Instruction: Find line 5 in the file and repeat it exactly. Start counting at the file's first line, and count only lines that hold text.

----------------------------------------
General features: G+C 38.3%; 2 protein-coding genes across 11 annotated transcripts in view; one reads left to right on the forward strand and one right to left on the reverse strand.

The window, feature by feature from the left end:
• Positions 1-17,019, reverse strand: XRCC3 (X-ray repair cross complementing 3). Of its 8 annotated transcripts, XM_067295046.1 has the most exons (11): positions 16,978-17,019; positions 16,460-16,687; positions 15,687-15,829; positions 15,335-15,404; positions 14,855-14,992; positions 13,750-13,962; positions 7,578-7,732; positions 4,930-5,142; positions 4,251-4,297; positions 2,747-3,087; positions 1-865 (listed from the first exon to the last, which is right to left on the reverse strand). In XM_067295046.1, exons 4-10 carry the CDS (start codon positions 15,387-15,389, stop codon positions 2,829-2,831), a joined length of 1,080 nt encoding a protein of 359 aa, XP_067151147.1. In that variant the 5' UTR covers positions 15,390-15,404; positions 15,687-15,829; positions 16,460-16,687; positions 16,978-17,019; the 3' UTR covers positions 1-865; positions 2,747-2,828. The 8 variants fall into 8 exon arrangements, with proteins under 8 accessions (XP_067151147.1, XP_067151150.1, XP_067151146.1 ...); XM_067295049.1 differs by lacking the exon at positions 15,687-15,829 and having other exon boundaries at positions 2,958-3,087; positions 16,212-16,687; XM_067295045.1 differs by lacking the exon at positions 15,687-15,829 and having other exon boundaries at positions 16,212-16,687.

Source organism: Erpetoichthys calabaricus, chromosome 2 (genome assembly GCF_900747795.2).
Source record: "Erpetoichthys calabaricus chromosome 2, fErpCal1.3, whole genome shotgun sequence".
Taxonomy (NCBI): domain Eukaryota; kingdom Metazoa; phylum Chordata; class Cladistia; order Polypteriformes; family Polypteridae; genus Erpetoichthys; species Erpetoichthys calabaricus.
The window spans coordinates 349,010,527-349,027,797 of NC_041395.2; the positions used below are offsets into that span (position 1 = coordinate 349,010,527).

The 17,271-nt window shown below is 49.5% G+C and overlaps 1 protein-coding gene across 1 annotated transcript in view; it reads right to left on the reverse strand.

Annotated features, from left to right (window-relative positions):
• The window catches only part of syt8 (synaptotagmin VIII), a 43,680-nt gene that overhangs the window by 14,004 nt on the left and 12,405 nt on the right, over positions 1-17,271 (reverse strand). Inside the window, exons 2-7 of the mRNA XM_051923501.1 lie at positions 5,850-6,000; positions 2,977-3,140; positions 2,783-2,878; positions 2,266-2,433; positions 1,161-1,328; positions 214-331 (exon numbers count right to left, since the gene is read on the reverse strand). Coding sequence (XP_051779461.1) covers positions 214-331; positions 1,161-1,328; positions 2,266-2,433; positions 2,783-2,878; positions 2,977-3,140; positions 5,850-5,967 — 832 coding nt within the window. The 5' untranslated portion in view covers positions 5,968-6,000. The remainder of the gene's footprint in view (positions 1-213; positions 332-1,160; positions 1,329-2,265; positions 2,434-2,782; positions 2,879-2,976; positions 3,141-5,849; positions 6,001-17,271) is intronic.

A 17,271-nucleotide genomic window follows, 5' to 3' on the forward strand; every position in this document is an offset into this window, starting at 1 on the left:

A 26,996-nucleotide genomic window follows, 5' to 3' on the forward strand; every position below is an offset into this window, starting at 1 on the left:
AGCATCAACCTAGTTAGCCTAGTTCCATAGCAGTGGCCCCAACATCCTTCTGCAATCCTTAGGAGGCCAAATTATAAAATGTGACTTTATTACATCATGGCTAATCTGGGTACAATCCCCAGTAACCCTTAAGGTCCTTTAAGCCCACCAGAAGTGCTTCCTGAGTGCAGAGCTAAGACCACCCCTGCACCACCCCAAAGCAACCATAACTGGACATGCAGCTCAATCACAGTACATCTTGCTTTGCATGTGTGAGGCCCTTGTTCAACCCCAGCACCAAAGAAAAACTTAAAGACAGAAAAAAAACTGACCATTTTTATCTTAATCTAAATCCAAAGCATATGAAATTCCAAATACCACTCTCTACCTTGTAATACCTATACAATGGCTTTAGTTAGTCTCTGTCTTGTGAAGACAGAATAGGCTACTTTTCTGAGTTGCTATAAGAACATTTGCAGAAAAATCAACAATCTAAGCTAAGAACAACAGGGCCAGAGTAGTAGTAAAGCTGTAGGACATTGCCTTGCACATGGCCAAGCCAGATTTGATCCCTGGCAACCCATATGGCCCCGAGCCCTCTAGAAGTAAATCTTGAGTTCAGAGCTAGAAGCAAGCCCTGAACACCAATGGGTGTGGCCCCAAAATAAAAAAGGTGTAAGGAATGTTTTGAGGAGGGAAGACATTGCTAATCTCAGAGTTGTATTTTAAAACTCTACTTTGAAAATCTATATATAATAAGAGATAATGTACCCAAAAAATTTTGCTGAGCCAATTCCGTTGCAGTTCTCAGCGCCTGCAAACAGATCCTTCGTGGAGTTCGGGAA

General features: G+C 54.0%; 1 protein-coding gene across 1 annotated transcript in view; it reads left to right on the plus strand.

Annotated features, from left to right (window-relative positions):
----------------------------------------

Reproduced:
Source record: "Erpetoichthys calabaricus chromosome 2, fErpCal1.3, whole genome shotgun sequence".